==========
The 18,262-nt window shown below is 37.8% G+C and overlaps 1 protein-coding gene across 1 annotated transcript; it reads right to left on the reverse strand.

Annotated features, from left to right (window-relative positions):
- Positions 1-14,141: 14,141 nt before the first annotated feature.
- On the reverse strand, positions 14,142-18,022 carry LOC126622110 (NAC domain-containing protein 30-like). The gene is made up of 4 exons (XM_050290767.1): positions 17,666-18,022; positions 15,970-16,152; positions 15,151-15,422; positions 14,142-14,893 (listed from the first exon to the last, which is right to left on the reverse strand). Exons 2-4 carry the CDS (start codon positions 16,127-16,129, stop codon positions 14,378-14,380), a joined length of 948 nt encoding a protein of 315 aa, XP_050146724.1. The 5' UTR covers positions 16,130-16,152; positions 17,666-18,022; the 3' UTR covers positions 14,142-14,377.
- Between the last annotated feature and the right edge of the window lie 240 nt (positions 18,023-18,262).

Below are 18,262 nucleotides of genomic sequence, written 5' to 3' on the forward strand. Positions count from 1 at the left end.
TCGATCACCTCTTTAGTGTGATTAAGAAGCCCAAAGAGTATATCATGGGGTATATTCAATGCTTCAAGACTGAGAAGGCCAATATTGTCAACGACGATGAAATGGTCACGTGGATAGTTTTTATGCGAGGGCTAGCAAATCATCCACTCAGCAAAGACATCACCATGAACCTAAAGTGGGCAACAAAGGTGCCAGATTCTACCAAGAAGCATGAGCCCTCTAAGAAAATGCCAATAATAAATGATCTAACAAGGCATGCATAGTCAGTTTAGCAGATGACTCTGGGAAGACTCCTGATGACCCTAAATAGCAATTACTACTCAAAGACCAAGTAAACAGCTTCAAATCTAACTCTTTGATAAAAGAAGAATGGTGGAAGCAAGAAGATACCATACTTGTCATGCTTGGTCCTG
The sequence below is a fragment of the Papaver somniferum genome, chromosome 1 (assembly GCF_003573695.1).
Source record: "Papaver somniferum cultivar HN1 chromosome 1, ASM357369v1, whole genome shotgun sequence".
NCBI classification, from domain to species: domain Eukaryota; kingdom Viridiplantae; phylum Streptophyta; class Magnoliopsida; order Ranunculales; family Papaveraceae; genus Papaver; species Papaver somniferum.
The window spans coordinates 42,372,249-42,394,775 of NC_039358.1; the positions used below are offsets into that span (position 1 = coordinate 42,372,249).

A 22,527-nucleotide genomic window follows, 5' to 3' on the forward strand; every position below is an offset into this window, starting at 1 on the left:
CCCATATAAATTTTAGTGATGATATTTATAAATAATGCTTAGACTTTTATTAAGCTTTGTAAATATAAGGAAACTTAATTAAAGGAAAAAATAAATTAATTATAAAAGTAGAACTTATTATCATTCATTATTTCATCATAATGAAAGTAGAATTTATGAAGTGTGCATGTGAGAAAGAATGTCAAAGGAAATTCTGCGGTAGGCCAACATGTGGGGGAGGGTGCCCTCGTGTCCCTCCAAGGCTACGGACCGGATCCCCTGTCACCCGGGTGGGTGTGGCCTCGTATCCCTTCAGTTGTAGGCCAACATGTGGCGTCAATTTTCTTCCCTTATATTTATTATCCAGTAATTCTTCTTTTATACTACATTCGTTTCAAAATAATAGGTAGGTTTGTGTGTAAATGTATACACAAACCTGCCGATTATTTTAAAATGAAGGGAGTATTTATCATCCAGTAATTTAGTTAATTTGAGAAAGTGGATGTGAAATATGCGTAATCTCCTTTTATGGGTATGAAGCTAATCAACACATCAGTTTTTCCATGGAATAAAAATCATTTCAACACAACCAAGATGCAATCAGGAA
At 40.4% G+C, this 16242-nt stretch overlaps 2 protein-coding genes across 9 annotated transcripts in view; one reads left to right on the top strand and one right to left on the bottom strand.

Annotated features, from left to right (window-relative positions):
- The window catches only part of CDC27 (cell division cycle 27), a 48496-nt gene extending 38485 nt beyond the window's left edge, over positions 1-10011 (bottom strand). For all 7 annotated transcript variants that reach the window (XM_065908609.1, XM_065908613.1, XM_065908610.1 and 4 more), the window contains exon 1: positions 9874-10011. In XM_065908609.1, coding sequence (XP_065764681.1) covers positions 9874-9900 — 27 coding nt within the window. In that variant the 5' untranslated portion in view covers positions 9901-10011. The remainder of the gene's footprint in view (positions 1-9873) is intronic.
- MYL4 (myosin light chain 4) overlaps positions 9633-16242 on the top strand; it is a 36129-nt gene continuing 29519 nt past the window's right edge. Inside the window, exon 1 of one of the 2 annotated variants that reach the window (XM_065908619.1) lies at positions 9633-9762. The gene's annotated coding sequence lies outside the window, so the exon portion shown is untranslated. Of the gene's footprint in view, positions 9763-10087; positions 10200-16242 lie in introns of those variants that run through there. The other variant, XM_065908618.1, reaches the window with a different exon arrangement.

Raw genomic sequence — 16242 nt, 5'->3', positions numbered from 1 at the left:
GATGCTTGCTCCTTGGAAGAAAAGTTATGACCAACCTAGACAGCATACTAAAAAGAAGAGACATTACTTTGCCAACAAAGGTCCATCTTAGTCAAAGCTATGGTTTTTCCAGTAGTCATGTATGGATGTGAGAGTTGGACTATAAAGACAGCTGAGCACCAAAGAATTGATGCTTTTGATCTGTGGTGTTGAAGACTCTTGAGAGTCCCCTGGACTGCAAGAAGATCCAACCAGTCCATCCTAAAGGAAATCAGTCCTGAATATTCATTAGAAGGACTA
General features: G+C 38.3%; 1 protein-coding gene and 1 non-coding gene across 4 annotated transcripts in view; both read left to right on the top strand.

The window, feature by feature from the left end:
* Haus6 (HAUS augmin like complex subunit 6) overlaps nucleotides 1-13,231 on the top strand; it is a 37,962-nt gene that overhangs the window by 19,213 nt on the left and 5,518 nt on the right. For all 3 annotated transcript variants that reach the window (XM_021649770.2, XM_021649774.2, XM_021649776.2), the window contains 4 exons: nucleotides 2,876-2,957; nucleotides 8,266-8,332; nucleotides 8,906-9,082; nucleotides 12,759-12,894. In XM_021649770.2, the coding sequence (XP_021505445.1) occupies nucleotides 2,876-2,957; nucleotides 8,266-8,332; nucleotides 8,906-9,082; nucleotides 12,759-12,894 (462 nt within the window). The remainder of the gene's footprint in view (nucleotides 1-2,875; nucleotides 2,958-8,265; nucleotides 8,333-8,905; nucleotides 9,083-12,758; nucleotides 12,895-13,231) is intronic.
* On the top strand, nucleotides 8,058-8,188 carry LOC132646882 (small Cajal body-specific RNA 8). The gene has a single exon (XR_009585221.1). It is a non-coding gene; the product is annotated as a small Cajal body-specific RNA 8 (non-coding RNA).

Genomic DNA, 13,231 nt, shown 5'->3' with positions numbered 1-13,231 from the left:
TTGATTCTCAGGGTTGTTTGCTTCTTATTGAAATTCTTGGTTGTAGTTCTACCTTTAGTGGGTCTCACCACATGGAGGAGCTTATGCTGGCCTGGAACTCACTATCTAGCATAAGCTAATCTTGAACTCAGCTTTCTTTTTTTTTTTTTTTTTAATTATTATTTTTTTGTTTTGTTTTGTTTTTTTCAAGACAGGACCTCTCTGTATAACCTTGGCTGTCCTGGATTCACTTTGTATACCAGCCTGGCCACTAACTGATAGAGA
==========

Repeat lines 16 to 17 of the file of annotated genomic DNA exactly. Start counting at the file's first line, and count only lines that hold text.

- The window catches only part of CDC27 (cell division cycle 27), a 48496-nt gene extending 38485 nt beyond the window's left edge, over positions 1-10011 (bottom strand). For all 7 annotated transcript variants that reach the window (XM_065908609.1, XM_065908613.1, XM_065908610.1 and 4 more), the window contains exon 1: positions 9874-10011. In XM_065908609.1, coding sequence (XP_065764681.1) covers positions 9874-9900 — 27 coding nt within the window. In that variant the 5' untranslated portion in view covers positions 9901-10011. The remainder of the gene's footprint in view (positions 1-9873) is intronic.
- MYL4 (myosin light chain 4) overlaps positions 9633-16242 on the top strand; it is a 36129-nt gene continuing 29519 nt past the window's right edge. Inside the window, exon 1 of one of the 2 annotated variants that reach the window (XM_065908619.1) lies at positions 9633-9762. The gene's annotated coding sequence lies outside the window, so the exon portion shown is untranslated. Of the gene's footprint in view, positions 9763-10087; positions 10200-16242 lie in introns of those variants that run through there. The other variant, XM_065908618.1, reaches the window with a different exon arrangement.